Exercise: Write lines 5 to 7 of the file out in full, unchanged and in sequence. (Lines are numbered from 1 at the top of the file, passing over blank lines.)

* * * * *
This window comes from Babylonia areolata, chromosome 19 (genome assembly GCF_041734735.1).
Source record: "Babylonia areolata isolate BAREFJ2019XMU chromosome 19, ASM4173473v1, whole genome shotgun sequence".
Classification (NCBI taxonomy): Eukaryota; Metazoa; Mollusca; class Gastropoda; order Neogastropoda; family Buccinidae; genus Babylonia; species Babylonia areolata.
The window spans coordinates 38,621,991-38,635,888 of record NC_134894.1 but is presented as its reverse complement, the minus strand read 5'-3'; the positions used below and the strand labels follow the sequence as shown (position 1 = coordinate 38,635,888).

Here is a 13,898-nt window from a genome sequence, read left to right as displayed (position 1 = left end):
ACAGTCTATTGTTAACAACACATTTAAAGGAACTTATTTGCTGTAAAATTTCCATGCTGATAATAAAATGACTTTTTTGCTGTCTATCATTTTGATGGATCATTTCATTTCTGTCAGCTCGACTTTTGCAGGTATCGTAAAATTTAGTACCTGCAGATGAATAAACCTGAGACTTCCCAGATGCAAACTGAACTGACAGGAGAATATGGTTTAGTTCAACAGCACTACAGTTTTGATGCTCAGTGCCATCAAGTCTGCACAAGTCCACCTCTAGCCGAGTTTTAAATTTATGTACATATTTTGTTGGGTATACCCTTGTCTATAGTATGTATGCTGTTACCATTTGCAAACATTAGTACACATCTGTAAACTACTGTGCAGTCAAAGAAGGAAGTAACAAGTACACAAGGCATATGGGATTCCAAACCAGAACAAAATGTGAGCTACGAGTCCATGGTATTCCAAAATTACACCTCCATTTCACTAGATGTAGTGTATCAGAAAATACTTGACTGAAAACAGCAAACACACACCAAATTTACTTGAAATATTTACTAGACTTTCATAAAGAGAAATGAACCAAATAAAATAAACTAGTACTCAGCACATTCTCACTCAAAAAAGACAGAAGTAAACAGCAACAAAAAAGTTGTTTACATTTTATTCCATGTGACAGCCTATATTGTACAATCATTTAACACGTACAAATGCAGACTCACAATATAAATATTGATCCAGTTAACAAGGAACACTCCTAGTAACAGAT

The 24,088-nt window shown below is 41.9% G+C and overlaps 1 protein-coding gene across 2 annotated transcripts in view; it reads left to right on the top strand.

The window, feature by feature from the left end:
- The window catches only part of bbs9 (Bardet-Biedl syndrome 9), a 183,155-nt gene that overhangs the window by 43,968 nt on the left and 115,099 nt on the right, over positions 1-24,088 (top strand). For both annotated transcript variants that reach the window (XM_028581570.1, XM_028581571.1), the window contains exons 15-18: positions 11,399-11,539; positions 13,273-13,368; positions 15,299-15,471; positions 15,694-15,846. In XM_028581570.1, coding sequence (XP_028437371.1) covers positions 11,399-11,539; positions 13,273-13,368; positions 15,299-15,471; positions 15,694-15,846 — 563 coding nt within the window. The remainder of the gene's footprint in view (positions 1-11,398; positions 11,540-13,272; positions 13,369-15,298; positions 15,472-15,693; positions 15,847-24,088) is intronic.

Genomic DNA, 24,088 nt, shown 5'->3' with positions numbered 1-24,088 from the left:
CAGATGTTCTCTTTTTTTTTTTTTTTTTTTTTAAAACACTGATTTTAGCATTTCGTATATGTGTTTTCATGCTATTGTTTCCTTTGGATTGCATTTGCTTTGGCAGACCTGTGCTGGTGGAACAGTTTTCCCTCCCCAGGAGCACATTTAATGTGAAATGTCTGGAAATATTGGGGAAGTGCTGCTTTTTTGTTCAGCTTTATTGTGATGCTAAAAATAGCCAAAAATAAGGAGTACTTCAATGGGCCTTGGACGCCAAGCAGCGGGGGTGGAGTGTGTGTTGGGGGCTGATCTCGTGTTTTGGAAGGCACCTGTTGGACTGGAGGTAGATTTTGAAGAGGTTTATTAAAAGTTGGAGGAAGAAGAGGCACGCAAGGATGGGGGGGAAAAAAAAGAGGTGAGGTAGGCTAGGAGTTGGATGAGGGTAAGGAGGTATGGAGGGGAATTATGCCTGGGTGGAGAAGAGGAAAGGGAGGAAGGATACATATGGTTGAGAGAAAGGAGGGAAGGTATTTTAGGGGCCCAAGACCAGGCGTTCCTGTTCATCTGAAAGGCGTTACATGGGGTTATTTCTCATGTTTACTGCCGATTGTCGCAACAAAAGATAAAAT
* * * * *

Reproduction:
Here is a 13,898-nt window from a genome sequence, read left to right as displayed (position 1 = left end):
ACAGTCTATTGTTAACAACACATTTAAAGGAACTTATTTGCTGTAAAATTTCCATGCTGATAATAAAATGACTTTTTTGCTGTCTATCATTTTGATGGATCATTTCATTTCTGTCAGCTCGACTTTTGCAGGTATCGTAAAATTTAGTACCTGCAGATGAATAAACCTGAGACTTCCCAGATGCAAACTGAACTGACAGGAGAATATGGTTTAGTTCAACAGCACTACAGTTTTGATGCTCAGTGCCATCAAGTCTGCACAAGTCCACCTCTAGCCGAGTTTTAAATTTATGTACATATTTTGTTGGGTATACCCTTGTCTATAGTATGTATGCTGTTACCATTTGCAAACATTAGTACACATCTGTAAACTACTGTGCAGTCAAAGAAGGAAGTAACAAGTACACAAGGCATATGGGATTCCAAACCAGAACAAAATGTGAGCTACGAGTCCATGGTATTCCAAAATTACACCTCCATTTCACTAGATGTAGTGTATCAGAAAATACTTGACTGAAAACAGCAAACACACACCAAATTTACTTGAAATATTTACTAGACTTTCATAAAGAGAAATGAACCAAATAAAATAAACTAGTACTCAGCACATTCTCACTCAAAAAAGACAGAAGTAAACAGCAACAAAAAAGTTGTTTACATTTTATTCCATGTGACAGCCTATATTGTACAATCATTTAACACGTACAAATGCAGACTCACAATATAAATATTGATCCAGTTAACAAGGAACACTCCTAGTAACAGAT

The 24,088-nt window shown below is 41.9% G+C and overlaps 1 protein-coding gene across 2 annotated transcripts in view; it reads left to right on the top strand.